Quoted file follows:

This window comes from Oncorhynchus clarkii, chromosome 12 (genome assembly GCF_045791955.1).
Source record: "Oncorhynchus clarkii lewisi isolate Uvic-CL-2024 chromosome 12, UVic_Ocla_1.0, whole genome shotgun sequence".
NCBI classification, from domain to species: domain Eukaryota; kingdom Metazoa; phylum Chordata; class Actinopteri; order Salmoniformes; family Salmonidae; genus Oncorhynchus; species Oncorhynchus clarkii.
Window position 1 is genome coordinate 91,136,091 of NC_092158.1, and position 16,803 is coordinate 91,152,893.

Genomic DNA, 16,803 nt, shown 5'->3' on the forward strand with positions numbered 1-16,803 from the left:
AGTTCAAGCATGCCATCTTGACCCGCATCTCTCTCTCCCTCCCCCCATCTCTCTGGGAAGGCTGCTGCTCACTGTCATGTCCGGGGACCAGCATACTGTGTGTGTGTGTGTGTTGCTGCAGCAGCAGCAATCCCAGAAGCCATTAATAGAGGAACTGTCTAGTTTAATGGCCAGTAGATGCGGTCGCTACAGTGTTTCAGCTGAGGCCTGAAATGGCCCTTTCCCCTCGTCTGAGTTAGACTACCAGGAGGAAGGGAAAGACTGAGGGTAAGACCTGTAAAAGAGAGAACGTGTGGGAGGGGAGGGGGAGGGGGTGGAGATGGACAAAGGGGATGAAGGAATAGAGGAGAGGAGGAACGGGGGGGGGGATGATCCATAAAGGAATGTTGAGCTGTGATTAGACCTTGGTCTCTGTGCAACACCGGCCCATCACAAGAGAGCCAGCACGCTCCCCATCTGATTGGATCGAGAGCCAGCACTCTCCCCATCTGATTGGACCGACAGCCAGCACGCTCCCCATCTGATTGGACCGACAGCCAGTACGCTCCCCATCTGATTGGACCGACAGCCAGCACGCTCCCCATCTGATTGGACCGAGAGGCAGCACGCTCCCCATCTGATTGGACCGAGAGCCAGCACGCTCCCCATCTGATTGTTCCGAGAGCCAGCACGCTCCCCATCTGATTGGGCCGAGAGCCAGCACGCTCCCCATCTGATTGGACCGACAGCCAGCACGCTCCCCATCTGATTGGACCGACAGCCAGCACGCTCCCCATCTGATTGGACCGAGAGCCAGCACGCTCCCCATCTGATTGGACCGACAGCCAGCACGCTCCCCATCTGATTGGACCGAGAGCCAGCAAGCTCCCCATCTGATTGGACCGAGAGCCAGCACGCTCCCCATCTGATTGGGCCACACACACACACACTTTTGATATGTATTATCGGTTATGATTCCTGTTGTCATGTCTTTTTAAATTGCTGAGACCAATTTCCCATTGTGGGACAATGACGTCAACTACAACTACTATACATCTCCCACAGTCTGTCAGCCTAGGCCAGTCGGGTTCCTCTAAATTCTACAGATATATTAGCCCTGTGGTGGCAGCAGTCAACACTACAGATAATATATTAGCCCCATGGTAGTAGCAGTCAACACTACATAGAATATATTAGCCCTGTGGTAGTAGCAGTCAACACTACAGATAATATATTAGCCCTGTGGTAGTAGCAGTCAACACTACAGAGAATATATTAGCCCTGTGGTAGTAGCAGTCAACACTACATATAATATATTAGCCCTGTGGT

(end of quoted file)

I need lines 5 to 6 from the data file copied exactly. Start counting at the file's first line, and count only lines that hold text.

Genomic DNA, 16,803 nt, shown 5'->3' on the forward strand with positions numbered 1-16,803 from the left:
AGTTCAAGCATGCCATCTTGACCCGCATCTCTCTCTCCCTCCCCCCATCTCTCTGGGAAGGCTGCTGCTCACTGTCATGTCCGGGGACCAGCATACTGTGTGTGTGTGTGTGTTGCTGCAGCAGCAGCAATCCCAGAAGCCATTAATAGAGGAACTGTCTAGTTTAATGGCCAGTAGATGCGGTCGCTACAGTGTTTCAGCTGAGGCCTGAAATGGCCCTTTCCCCTCGTCTGAGTTAGACTACCAGGAGGAAGGGAAAGACTGAGGGTAAGACCTGTAAAAGAGAGAACGTGTGGGAGGGGAGGGGGAGGGGGTGGAGATGGACAAAGGGGATGAAGGAATAGAGGAGAGGAGGAACGGGGGGGGGGATGATCCATAAAGGAATGTTGAGCTGTGATTAGACCTTGGTCTCTGTGCAACACCGGCCCATCACAAGAGAGCCAGCACGCTCCCCATCTGATTGGATCGAGAGCCAGCACTCTCCCCATCTGATTGGACCGACAGCCAGCACGCTCCCCATCTGATTGGACCGACAGCCAGTACGCTCCCCATCTGATTGGACCGACAGCCAGCACGCTCCCCATCTGATTGGACCGAGAGGCAGCACGCTCCCCATCTGATTGGACCGAGAGCCAGCACGCTCCCCATCTGATTGTTCCGAGAGCCAGCACGCTCCCCATCTGATTGGGCCGAGAGCCAGCACGCTCCCCATCTGATTGGACCGACAGCCAGCACGCTCCCCATCTGATTGGACCGACAGCCAGCACGCTCCCCATCTGATTGGACCGAGAGCCAGCACGCTCCCCATCTGATTGGACCGACAGCCAGCACGCTCCCCATCTGATTGGACCGAGAGCCAGCAAGCTCCCCATCTGATTGGACCGAGAGCCAGCACGCTCCCCATCTGATTGGGCCACACACACACACACTTTTGATATGTATTATCGGTTATGATTCCTGTTGTCATGTCTTTTTAAATTGCTGAGACCAATTTCCCATTGTGGGACAATGACGTCAACTACAACTACTATACATCTCCCACAGTCTGTCAGCCTAGGCCAGTCGGGTTCCTCTAAATTCTACAGATATATTAGCCCTGTGGTGGCAGCAGTCAACACTACAGATAATATATTAGCCCCATGGTAGTAGCAGTCAACACTACATAGAATATATTAGCCCTGTGGTAGTAGCAGTCAACACTACAGATAATATATTAGCCCTGTGGTAGTAGCAGTCAACACTACAGAGAATATATTAGCCCTGTGGTAGTAGCAGTCAACACTACATATAATATATTAGCCCTGTGGT